The report below is reprinted from Tar Sands Blockade on the oil giant Exxon-Mobil’s recent oil spill in Mayflower, Arkansas. The spill of tar sands bitumen has led to the evacuation of dozens of homes in this small community just north of the state capital of Little Rock. Visit the site for up-to-date reports on the spill.
As spill estimates are being revised to near 300,000 gallons, we have been hearing very disturbing reports about Exxon’s continued focus on PR damage control rather than actual damage control
An Iraq War veteran who joined the U.S. Army two days after 9/11 has written a powerful open letter to former President George W. Bush and ex-Vice President Dick Cheney accusing them of war crimes, “plunder” and “the murder of thousands of young Americans—my fellow veterans—whose future you stole.”
Tomas Young, who was shot and paralyzed during an insurgent attack in Sadr City in 2004, five days into his first deployment, penned the letter from his Kansas City, Mo., home, where he’s under hospice care.
“I write this letter, my last letter, to you, Mr. Bush and Mr. Cheney,” Young wrote in the letter published on Truthdig.com. “I write not because I think you grasp the terrible human and moral consequences of your lies, manipulation and thirst for wealth and power. I write this letter because, before my own death, I want to make it clear that I, and hundreds of thousands of my fellow veterans, along with millions of my fellow citizens, along with hundreds of millions more in Iraq and the Middle East, know fully who you are and what you have done. You may evade justice but in our eyes you are each guilty of egregious war crimes, of plunder and, finally, of murder, including the murder of thousands of young Americans—my fellow veterans—whose future you stole.”
The 33-year-old, who was the subject of Phil Donahue’s 2007 documentary “Body of War,” continued:
“I joined the Army two days after the 9/11 attacks. I joined the Army because our country had been attacked. I wanted to strike back at those who had killed some 3,000 of my fellow citizens. I did not join the Army to go to Iraq, a country that had no part in the September 2001 attacks and did not pose a threat to its neighbors, much less to the United States. I did not join the Army to “liberate” Iraqis or to shut down mythical weapons-of-mass-destruction facilities or to implant what you cynically called “democracy” in Baghdad and the Middle East. I did not join the Army to rebuild Iraq, which at the time you told us could be paid for by Iraq’s oil revenues.”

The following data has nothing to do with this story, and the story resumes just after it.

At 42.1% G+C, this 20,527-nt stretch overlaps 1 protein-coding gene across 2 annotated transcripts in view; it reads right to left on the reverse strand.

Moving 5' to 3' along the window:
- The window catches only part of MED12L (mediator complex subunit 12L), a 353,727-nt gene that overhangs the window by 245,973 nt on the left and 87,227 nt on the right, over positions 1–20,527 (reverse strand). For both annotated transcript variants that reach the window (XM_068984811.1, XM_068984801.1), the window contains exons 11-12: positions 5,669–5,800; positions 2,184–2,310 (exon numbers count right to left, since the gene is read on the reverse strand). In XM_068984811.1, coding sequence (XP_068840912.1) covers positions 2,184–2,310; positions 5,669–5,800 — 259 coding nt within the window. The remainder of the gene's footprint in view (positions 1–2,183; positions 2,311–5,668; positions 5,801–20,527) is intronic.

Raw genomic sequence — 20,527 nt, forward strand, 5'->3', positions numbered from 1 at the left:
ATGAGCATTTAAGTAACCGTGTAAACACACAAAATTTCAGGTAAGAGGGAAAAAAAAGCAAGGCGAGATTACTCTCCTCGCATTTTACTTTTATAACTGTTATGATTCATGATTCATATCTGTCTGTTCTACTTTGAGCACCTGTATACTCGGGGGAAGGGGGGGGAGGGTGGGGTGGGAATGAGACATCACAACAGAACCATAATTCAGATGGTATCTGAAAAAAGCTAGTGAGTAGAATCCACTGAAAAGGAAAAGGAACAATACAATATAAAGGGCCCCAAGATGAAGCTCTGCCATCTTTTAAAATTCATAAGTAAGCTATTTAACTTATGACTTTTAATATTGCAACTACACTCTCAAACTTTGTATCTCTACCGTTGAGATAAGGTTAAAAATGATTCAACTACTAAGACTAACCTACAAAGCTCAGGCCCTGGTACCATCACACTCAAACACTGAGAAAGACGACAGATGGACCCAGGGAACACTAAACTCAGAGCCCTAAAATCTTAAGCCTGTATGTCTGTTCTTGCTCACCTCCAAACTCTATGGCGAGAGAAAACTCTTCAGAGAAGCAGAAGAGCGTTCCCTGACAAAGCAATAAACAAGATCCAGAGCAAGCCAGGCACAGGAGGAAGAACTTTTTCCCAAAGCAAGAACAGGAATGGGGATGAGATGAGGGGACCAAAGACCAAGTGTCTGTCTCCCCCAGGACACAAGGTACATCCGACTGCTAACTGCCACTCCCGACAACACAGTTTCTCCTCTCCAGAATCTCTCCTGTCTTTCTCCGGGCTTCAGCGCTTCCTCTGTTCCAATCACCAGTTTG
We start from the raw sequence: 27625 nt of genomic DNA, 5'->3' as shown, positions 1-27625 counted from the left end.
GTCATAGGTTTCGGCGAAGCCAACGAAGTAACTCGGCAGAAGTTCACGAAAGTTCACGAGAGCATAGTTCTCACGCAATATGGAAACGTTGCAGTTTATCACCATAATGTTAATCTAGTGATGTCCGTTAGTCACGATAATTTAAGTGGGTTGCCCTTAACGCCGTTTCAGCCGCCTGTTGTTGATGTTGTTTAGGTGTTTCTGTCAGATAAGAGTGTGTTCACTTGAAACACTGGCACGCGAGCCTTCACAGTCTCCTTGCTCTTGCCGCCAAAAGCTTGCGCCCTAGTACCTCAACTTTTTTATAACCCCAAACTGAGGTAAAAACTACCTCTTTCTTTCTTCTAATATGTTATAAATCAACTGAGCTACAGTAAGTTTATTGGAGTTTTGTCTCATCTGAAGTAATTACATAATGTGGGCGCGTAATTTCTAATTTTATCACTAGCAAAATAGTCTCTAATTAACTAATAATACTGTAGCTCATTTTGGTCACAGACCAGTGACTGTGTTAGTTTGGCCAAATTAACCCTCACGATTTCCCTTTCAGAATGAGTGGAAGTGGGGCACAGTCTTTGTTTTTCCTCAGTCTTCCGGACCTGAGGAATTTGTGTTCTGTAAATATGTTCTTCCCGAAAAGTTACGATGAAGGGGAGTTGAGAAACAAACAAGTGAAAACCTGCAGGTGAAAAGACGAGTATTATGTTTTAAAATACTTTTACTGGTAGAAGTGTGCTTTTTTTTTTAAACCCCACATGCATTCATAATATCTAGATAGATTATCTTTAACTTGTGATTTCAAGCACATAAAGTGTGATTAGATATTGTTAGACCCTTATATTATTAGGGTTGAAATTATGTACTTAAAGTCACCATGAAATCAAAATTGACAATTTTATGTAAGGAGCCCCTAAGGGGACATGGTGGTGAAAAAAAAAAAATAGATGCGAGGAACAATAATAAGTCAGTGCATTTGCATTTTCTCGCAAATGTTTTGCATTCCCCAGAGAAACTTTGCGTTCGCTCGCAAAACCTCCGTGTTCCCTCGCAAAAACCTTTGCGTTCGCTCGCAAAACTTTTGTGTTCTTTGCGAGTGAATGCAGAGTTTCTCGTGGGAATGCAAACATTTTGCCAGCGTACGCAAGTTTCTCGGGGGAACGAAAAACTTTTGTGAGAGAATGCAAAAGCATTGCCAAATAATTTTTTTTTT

Young believes he was injured fighting the wrong war:
“I would not be writing this letter if I had been wounded fighting in Afghanistan against those forces that carried out the attacks of 9/11. Had I been wounded there I would still be miserable because of my physical deterioration and imminent death, but I would at least have the comfort of knowing that my injuries were a consequence of my own decision to defend the country I love. I would not have to lie in my bed, my body filled with painkillers, my life ebbing away, and deal with the fact that hundreds of thousands of human beings, including children, including myself, were sacrificed by you for little more than the greed of oil companies, for your alliance with the oil sheiks in Saudi Arabia, and your insane visions of empire.”
"When Tomas Young saw President Bush on television speaking from the ruins of the Twin Towers, his life changed," his bio on the “Body of War” website reads. “As his basic training began at Ft. Hood, he assumed that he would be shipped off to Afghanistan where the terrorist camps were based, routing out Al Qaeda and Taliban warriors. But soon, Bush ordered the invasion of Iraq.”
In an interview with Truthdig.com, Young—who suffered an anoxic brain injury in 2008—said he had been contemplating “conventional” suicide, but decided to go on hospice care, “stop feeding and fade away.”
"This way, instead of committing the conventional suicide and I am out of the picture, people have a way to stop by or call and say their goodbyes," Young said. "I felt this was a fairer way to treat people than to just go out with a note."